- #471

rntsai

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a year later...any progress on finding a way to fit three generations into e8?

- #472

Berlin

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Maybe the best strategy for E8 fans would be to accept the fact that only one generation fits into the full E8! That is, I think, not as strange as it looks. In fact, the three generations are only distinguishable in mass (and could so, be identical in the mass to zero limit). Having three doublets of Higgs could cause three different mass levels only after breakdown of some of the E8 symmetries. See it like the only true generation is stuck in three different potential wells (maybe even combined with a Pauli principle). I am trying to use a kind of trinification model based on SU(2)^3, breaking down to three left SU(2)xSU(2)xU(1) groups with a left-right symmetry breaking a la Senjanovic. One of these left SU(2) groups should be part of gravity, the rest is EW. Only the 128 spinor "1/2" states of E8 seems to be required for the fermions. Whether this means that even gravity only exists in its current form after a symmetry breaking I do not know (or that the very notion of left-right comes along at that moment). All crazy ideas and the maths turns out too difficult for me anyway. Fun though.

berlin

berlin

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- #473

CarlB

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This is similar to Regge trajectories (which were used as the basis for string theory). Regge trajectories are equations that relate the masses of the same hadrons but with different angular momenta. The equations I've got relate the same hadrons but with different radial excitations. But it attributes the different radial excitations to color phase effects.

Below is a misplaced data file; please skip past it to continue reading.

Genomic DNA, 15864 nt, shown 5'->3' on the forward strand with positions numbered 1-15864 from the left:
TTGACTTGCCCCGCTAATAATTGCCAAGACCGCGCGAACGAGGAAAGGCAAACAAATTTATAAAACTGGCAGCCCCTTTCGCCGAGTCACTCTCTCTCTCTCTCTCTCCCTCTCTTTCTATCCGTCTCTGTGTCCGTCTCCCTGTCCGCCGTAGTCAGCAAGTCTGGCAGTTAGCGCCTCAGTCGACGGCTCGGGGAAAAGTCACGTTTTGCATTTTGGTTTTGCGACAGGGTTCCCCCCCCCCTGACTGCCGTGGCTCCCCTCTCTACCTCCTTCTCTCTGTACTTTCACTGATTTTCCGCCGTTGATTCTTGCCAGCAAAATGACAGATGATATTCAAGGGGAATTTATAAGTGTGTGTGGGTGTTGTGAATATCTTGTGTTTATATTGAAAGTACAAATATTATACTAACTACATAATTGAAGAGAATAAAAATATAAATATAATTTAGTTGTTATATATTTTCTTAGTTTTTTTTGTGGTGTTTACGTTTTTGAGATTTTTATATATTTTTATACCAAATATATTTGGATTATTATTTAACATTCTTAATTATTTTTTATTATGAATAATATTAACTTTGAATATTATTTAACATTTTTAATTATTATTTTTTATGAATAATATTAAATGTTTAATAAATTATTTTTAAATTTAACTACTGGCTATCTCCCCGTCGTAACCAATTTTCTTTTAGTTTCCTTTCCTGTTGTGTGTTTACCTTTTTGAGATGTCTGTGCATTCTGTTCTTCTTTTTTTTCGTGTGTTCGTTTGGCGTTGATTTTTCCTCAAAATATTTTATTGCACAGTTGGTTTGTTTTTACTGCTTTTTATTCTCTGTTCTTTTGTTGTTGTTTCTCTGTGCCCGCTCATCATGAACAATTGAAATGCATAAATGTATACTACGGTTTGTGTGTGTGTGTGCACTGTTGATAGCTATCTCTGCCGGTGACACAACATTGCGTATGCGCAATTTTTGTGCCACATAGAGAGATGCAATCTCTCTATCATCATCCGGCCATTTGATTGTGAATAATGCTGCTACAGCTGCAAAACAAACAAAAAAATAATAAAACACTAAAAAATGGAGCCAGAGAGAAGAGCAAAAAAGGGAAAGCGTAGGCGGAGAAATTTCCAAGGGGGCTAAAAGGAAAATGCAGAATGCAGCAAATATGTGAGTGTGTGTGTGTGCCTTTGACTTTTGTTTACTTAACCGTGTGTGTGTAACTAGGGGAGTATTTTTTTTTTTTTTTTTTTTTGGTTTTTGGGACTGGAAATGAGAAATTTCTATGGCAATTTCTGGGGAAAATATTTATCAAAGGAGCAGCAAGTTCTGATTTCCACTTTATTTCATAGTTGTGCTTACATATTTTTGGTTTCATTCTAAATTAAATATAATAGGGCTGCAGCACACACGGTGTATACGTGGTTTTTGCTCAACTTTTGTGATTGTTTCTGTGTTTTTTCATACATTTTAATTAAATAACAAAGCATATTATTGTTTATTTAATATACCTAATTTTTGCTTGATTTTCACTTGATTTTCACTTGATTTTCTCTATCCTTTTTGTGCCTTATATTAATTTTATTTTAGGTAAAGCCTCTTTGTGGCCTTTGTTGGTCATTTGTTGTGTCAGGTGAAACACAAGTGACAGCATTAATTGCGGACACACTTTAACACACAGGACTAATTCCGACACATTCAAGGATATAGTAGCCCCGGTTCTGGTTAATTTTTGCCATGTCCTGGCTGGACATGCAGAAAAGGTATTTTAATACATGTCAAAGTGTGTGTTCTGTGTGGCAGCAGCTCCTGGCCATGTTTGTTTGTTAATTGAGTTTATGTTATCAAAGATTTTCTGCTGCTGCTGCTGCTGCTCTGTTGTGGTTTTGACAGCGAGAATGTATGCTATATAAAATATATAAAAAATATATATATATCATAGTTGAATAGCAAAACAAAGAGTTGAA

I'm submitting this to Phys Math Central next week and would appreciate comments on it:

http://www.brannenworks.com/koidehadrons.pdf

As far as E8 theory goes, this would mean something like E8 x discrete Fourier transform for the generations.

- #474

MTd2

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Hi Carl,

Have you contacted Garrett Lisi about this? He could surely help you. Also, he colaborated intesively with Lee Smolin. I would like to know what you would talk to them, if you are willing to. You should also ask Tommaso Dorigo.

Have you contacted Garrett Lisi about this? He could surely help you. Also, he colaborated intesively with Lee Smolin. I would like to know what you would talk to them, if you are willing to. You should also ask Tommaso Dorigo.

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- #475

MTd2

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I really really expected to see the top mass calculated with you method... I know, everything else is really awesome, but I am disapointed with this one...

- #476

CarlB

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Symmetries of Nonrelativistic Phase Space and the Structure of Quark-Lepton Generation

Piotr Zenczykowski.